STUDIES ON IMMUNITY IN ANTHRAX. 11. CONTROL OF CELLULAR PERMEABILITY BY BICARBONATE ION IN RELATION TO PROTECTIVE ANTIGEN ELABORATION
ARMY BIOLOGICAL LABS FREDERICK MD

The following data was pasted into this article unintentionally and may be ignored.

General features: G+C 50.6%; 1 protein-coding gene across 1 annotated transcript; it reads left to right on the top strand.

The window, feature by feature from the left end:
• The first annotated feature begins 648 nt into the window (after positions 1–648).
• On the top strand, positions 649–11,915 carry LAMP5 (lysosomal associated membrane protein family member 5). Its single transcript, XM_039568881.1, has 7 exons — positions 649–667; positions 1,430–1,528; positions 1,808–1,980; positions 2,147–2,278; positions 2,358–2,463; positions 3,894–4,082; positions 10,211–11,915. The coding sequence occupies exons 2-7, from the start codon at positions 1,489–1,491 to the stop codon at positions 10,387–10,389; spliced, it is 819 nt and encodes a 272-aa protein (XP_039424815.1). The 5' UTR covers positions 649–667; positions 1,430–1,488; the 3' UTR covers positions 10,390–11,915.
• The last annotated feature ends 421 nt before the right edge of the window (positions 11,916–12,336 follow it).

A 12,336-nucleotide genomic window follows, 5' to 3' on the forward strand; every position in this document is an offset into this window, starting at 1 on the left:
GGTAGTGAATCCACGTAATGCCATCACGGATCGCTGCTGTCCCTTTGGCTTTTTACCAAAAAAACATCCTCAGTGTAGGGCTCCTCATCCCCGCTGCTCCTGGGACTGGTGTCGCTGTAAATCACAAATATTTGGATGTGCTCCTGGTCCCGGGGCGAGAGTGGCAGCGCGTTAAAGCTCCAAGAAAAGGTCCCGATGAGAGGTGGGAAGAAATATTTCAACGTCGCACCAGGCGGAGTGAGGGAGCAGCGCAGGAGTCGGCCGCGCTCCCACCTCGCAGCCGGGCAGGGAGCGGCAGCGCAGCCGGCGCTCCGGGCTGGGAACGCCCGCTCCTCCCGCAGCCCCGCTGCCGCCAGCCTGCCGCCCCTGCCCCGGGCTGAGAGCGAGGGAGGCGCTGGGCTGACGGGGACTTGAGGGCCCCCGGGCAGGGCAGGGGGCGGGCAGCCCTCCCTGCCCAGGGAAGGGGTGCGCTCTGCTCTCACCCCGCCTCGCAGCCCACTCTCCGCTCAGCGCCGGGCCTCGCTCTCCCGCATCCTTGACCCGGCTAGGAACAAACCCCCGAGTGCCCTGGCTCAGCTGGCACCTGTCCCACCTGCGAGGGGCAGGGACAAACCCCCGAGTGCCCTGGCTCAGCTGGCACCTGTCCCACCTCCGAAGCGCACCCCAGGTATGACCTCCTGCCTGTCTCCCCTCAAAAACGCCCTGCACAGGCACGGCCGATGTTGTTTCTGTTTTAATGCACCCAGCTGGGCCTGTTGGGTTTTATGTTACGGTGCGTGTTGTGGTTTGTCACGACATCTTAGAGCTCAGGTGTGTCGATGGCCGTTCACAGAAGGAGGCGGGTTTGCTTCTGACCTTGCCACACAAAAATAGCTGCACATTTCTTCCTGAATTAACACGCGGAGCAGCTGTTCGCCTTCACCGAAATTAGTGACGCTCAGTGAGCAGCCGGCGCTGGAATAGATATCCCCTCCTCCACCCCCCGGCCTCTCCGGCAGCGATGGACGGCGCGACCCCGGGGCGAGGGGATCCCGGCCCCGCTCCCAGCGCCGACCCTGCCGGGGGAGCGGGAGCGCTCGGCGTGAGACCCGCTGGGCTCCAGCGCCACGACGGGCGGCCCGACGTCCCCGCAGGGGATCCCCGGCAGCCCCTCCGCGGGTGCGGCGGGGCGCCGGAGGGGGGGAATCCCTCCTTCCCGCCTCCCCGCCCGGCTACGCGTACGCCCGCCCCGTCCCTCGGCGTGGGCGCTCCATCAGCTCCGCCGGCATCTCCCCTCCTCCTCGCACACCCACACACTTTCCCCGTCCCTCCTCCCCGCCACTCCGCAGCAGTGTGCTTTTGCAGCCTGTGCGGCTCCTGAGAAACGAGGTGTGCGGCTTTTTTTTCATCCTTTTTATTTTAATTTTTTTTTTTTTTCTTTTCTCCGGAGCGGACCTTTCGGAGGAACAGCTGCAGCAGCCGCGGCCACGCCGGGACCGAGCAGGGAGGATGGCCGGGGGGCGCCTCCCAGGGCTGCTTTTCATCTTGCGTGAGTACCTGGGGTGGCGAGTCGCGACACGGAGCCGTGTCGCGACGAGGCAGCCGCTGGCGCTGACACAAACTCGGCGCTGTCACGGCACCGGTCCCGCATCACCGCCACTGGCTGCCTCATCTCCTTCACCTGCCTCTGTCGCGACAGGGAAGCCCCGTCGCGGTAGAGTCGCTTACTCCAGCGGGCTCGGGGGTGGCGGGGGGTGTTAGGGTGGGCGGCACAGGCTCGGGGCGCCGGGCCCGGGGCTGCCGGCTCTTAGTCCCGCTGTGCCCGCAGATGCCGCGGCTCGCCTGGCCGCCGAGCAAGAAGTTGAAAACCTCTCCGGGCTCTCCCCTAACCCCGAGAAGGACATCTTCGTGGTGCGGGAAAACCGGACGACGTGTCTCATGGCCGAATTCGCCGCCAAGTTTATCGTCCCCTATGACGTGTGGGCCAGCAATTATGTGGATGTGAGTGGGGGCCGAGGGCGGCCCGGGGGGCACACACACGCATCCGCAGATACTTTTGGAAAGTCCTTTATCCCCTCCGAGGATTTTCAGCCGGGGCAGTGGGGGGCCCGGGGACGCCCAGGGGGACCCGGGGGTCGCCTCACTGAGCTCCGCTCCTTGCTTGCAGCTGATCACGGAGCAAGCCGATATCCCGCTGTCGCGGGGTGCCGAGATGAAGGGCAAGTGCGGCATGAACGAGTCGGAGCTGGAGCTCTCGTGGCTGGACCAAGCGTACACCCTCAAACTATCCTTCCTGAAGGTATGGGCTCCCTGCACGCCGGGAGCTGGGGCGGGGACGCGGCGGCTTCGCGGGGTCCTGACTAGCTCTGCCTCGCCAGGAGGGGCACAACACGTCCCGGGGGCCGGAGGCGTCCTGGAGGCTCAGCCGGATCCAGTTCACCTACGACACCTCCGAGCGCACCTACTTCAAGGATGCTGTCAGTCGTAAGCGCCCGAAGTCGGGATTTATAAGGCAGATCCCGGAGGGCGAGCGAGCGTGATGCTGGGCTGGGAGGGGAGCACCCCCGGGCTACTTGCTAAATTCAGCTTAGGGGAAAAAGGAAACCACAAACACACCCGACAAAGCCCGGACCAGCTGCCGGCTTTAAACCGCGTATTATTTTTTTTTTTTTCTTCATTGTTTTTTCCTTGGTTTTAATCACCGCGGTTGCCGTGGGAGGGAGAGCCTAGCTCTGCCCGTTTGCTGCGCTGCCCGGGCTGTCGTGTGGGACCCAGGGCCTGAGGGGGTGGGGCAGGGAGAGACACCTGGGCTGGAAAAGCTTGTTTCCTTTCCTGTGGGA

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No elaboration of Bacillus anthracis protective antigen was demonstrated after addition of bicarbonate to cultures incubated 42 hr in a bicarbonate-free medium. Antigen accumulation in culture filtrates was greater if the bicarbonate was added to these cultures early in the growth period. Cell-free extracts of washed cell suspensions, prepared by hand grinding or lysozyme treatment, had no demonstrable intracellular protective antigen. Sonic treatment released antigen in measurable amounts, but tended to destroy or degrade the labile antigen. Freezing and thawing disrupted the cells and liberated the antigen protective antigen was shown to be of internal rather than of extracellular origin. Maximal intracellular antigen concentration occurred before the peak concentration was reached in the culture filtrates. Antigen also was found in cell extracts from bicarbonate-free culture media when none was present in the corresponding culture filtrates. A high level of internal protective antigen was present in cells grown in a bicarbonate-free medium maintained at a constantly alkaline pH only a trace of antigen was present in the corresponding pH-adjusted culture filtrate. The hypothesis is presented that bicarbonate functions to control cellular permeability and release of antigen from the cells into the ambient medium.